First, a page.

More than an effective rhetorical technique, however, the hymn Paul quotes in Philippians 2 has also proven to be a rich source for reflection on Jesus’ incarnation, even spawning its own branch of Christology known as “Kenosis.” Some Bible translations have in verse 7 “He made himself nothing.” But the original Greek there actually says, “He emptied himself.” Since the Greek verb for “to empty” is the word kenoo, a lot of theologians now refer to Jesus’ being born a human as his “kenosis.”
As Philippians 2 helps us to see, Jesus had to give up a lot in order to join us on this fallen planet. At minimum he had to give up the glories and splendors of heaven in favor of a world of indigestion, stubbed toes, dirty fingernails, and backaches. But he may also have needed to give up certain other perks and powers of divinity for a little while in order to be truly human. He had to restrain his power, restrict his location to just one place at a time (instead of being omnipresent), give in to his body by eating when he got hungry and laying down for a nap when he got tired.
“He made himself nothing,” the apostle Paul sings. He not only was no longer living in exalted heights, he even ended up dying the worst, most public of all deaths: crucifixion. And he did it all out of a humble love of astonishing proportions. “If you want to get the hang of the incarnation,” C.S. Lewis once wrote, “just imagine how you’d feel if you woke up one morning to discover you had turned into a garden slug.”
And it is in the face of all this that Paul says to the Philippians, “OK, got the picture? Good, now go and be like that!” Few challenges could be greater. Of course, the reason the challenge is so great is precisely because the Devil knows that pride is the dead opposite of God. So item #1 on his list of things to do every day is to tempt us with pride.
Pride is forever driving us to amass as much power for ourselves as we can and then flaunting it so that we can see in other people’s eyes flickers of respect, awe, maybe even fear. But not so for you, Paul sings out. Because we follow the universe’s most powerful being ever and yet this God does not use his superior power to inspire dread or fear. No, God inspires our love by willingly setting aside his power. Humility may well be the core Christian virtue around which most all other virtues cluster.
Because at base true humility is simple honesty. William Law used to talk about “the reasonableness of humility.” What he meant is that humility is simply a sane, sober, honest recognition that we’re all pretty much the same. We all have things we do well and things we do not do so well; we all have gifts in some areas but not in others. Humility is simply the rational recognition of these common-sense facts. Pride, on the other hand, is irrational–it’s insane to think you’re the center of the universe, crazy to believe that you could get along just fine without other people. It’s sick to think that everyone should pay attention to you in a way that you yourself never pay attention to others.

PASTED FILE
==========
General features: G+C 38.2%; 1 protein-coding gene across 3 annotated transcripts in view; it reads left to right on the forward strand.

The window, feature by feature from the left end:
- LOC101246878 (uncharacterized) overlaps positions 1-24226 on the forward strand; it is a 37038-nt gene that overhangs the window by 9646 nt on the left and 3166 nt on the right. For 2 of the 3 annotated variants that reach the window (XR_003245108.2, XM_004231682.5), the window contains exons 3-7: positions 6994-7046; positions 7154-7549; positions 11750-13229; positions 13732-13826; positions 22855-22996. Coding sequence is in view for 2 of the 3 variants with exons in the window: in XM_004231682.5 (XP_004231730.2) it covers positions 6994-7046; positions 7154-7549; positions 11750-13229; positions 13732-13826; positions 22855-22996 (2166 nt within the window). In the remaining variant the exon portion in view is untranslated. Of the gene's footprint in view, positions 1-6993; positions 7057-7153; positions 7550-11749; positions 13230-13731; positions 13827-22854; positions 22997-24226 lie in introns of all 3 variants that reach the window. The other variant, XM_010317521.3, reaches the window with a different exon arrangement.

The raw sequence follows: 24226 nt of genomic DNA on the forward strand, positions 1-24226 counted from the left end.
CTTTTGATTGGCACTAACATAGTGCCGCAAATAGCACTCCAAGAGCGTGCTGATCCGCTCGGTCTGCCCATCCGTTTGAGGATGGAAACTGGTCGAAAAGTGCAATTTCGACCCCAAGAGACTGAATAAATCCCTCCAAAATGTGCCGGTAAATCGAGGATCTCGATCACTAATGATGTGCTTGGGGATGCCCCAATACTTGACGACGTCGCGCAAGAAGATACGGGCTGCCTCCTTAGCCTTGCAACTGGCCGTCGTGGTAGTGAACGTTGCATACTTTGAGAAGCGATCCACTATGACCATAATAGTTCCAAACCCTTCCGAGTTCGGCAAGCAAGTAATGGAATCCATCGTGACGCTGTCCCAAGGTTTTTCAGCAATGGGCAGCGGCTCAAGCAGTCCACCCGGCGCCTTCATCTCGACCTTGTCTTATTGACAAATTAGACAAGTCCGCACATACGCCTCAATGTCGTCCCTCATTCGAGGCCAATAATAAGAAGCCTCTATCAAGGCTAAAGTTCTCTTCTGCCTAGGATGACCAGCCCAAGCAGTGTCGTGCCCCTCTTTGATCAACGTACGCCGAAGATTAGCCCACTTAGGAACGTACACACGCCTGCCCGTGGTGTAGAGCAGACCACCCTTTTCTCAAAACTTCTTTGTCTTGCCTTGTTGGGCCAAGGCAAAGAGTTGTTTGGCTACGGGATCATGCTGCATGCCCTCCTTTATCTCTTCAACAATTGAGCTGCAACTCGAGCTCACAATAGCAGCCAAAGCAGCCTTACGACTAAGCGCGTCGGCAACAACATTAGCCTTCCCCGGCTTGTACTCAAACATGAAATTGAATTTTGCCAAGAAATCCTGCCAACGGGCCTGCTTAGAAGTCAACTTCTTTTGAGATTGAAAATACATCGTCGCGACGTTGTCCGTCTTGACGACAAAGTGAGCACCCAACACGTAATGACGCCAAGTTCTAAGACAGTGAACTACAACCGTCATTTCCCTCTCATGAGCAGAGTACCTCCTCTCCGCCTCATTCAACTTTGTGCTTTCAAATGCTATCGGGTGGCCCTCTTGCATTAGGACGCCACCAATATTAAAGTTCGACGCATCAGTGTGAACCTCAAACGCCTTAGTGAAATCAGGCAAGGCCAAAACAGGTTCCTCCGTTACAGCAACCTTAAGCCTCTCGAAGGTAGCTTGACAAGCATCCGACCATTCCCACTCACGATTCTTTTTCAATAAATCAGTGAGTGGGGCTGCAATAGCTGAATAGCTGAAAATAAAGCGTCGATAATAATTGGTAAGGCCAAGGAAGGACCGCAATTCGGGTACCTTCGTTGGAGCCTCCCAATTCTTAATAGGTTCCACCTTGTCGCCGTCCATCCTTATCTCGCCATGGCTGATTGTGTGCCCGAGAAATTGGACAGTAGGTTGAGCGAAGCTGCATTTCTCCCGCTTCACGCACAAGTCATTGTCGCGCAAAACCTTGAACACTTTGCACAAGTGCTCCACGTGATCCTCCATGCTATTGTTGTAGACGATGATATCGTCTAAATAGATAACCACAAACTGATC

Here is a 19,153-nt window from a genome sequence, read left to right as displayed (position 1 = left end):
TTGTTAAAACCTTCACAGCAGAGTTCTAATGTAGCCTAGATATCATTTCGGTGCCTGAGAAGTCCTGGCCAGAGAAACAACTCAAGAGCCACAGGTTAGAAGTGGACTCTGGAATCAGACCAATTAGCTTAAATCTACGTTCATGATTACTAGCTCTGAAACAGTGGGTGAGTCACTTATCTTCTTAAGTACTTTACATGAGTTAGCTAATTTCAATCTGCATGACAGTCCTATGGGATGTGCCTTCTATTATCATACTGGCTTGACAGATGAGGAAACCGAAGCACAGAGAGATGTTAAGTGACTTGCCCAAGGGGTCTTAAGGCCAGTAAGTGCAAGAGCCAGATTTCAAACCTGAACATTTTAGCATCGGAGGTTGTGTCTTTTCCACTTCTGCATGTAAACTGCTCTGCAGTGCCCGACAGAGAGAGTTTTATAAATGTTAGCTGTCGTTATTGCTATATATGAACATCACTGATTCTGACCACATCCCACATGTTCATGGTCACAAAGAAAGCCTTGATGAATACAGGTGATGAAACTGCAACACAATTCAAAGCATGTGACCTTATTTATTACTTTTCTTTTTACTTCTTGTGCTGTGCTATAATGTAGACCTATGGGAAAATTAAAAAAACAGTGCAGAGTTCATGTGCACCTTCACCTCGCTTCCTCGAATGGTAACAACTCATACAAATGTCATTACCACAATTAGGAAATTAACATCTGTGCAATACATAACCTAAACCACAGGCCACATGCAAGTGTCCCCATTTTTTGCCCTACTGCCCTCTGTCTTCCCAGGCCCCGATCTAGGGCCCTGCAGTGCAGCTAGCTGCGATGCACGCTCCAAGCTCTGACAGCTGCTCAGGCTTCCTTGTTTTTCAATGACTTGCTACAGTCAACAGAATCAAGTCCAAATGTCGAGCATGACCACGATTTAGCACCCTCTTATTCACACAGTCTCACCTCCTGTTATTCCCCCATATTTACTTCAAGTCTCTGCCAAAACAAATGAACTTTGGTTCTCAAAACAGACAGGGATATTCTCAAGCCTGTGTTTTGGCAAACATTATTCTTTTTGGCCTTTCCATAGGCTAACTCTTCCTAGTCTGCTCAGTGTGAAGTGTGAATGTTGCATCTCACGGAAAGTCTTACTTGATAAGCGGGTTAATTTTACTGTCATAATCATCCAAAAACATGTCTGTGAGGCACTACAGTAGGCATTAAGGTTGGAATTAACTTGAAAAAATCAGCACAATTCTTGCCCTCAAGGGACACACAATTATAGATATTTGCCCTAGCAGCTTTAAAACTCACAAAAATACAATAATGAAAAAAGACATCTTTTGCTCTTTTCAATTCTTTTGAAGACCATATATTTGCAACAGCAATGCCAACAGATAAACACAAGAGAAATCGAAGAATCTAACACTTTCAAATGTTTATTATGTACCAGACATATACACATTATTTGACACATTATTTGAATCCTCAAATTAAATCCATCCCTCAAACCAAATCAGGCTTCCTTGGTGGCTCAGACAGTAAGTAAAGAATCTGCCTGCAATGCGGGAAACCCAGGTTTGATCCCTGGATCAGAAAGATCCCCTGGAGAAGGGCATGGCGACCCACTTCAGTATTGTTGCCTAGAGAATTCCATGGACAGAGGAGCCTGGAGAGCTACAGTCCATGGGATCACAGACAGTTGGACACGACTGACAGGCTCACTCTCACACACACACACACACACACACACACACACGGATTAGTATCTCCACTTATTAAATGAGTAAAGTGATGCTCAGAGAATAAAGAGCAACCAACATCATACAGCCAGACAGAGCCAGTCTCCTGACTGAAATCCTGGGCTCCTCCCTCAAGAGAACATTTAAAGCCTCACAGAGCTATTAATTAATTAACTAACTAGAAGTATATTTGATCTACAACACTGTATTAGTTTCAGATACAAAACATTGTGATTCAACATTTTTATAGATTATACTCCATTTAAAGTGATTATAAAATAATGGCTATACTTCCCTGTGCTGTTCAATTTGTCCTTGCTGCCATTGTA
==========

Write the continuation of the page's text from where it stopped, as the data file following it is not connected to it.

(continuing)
Humility makes you celebrate the fact that we all need each other. And when that is your basic attitude toward other people, you will be naturally inclined to lend them a hand in service if they need help or just to lend them your love during ordinary times when they’re doing their work. Because, you see, humility connects us to others even as pride isolates us.
Kennedy biographer Nigel Hamilton says that Joseph P. Kennedy, the father of the Kennedy clan, was such a proud and arrogant man that he would banish from his home any guest–including the friends of his children–whom he felt did not give him enough attention or confirmation of his views. The result, according to Hamilton, is that after a while only the obsequious and the boring and the shy were permitted in the Kennedy compound, thus depriving the family, including the future president, of the kinds of contacts that could have broadened their horizons and challenged their thinking.
Again, pride isolates whereas humility connects. Pride is interested in the self at the expense of others whereas humility is interested in others at the expense of self. Pride seeks glory for itself but rarely gets it as the truly proud collapse in on themselves, finally resulting in a little wad of ego. Humility is always extending itself toward God and others in a life of service that finally results not in a dense wad of ego but in a gloriously extended self, open toward others like a flower in full bloom and so, as with Jesus, is glorious for all to see.
Indeed, perhaps the biggest shock of the hymn in Philippians 2 is the idea that after his emptied-out life and death of service, the Son of God somehow managed to arrive at a higher point of exaltation than what he had enjoyed before he became human! But if you were God to begin with, how could you ever get higher or more exalted than that?! Philippians 2 says that it is possible because now not only is Jesus God but he is the acclaimed Lord of lords. Humility is finally so powerful that it can enhance the life of even God himself!! Humility, Paul is saying, can and has changed both God and the world.
The story is told among Jews of a rabbi who always signed his letters with the words, “From one who is truly humble.” One day someone asked how a humble person could ever say such a thing about himself. A friend of the rabbi’s replied that the rabbi had in fact become so humble that he no longer even realized it was a virtue–it had simply become his life. Describing himself as humble seemed to him as innocent as saying he had brown eyes.
“If Jesus means anything to you, if his Spirit is in you and his compassion occupies even the smallest corner of your heart, then make humility your life,” Paul writes. Let that central movement of God in salvation–the move away from power and toward humble service–become so much a part of your life as to be nearly a reflex.